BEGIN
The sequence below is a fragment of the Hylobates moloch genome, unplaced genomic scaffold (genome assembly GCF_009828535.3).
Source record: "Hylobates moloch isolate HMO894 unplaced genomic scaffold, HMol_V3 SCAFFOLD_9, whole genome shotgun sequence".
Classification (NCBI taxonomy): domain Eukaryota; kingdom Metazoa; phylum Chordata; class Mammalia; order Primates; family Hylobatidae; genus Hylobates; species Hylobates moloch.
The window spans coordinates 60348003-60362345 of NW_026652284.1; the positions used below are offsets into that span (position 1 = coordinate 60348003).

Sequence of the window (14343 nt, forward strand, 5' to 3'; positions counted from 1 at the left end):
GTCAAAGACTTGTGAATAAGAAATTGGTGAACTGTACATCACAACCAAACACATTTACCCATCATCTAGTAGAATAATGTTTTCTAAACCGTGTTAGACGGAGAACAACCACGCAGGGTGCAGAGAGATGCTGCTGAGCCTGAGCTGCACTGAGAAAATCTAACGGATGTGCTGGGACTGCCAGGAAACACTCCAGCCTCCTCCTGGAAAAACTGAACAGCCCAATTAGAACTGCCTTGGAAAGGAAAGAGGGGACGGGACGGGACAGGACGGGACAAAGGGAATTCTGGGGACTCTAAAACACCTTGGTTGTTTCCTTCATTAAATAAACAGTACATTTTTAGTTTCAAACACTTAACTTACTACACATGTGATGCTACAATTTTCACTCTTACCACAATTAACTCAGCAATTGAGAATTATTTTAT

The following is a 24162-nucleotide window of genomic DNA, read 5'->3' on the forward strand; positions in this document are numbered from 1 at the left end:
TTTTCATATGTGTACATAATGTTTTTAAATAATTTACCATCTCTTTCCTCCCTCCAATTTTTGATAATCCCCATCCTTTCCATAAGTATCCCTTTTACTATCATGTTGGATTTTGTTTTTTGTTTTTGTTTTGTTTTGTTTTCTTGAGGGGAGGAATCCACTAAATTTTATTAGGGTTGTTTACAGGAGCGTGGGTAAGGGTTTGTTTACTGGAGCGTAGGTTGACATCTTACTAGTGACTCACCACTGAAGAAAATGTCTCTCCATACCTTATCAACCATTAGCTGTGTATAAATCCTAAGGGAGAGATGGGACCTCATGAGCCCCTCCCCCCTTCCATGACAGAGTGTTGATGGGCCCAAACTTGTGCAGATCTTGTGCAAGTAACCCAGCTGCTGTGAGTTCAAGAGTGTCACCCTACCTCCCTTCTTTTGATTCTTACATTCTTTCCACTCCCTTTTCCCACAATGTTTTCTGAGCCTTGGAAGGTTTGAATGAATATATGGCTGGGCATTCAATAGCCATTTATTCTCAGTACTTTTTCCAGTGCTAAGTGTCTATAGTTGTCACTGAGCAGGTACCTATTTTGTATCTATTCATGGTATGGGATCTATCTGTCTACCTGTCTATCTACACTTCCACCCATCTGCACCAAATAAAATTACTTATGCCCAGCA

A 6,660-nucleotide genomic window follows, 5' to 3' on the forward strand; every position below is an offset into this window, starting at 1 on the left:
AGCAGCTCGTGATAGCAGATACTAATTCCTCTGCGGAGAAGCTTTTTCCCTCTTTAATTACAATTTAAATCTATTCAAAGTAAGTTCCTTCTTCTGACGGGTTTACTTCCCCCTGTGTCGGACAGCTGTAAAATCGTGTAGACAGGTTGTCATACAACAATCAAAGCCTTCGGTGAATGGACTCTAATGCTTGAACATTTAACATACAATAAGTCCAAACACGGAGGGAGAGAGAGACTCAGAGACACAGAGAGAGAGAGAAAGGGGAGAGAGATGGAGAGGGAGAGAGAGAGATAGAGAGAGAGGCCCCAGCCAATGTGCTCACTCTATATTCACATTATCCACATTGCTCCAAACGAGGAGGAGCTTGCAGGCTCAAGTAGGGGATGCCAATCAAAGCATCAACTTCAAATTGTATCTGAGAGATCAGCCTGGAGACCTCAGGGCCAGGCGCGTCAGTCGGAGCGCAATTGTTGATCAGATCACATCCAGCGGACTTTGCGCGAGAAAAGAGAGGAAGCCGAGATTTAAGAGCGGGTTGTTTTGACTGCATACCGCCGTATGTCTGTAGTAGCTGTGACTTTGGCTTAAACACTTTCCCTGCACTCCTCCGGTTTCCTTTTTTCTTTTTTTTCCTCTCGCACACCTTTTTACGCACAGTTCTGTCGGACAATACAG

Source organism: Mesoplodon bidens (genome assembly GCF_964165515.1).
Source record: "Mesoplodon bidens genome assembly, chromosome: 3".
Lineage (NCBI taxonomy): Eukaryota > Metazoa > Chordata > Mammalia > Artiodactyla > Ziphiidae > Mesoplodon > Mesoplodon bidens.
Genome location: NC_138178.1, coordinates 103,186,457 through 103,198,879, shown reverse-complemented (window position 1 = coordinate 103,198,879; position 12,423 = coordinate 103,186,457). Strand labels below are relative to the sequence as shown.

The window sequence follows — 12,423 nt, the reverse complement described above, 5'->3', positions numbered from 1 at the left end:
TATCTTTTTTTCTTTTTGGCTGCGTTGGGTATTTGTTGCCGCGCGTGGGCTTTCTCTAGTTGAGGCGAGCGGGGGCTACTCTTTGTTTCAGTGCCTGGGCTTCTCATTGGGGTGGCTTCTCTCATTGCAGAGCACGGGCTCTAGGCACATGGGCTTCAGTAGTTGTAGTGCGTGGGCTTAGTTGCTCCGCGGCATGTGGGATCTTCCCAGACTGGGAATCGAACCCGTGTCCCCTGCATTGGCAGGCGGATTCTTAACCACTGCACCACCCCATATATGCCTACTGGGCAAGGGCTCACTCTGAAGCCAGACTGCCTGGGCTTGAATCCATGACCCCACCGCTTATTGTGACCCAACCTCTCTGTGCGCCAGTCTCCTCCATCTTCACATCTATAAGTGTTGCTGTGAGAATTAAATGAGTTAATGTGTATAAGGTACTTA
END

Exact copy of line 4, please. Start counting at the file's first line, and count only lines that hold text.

The window spans coordinates 60348003-60362345 of NW_026652284.1; the positions used below are offsets into that span (position 1 = coordinate 60348003).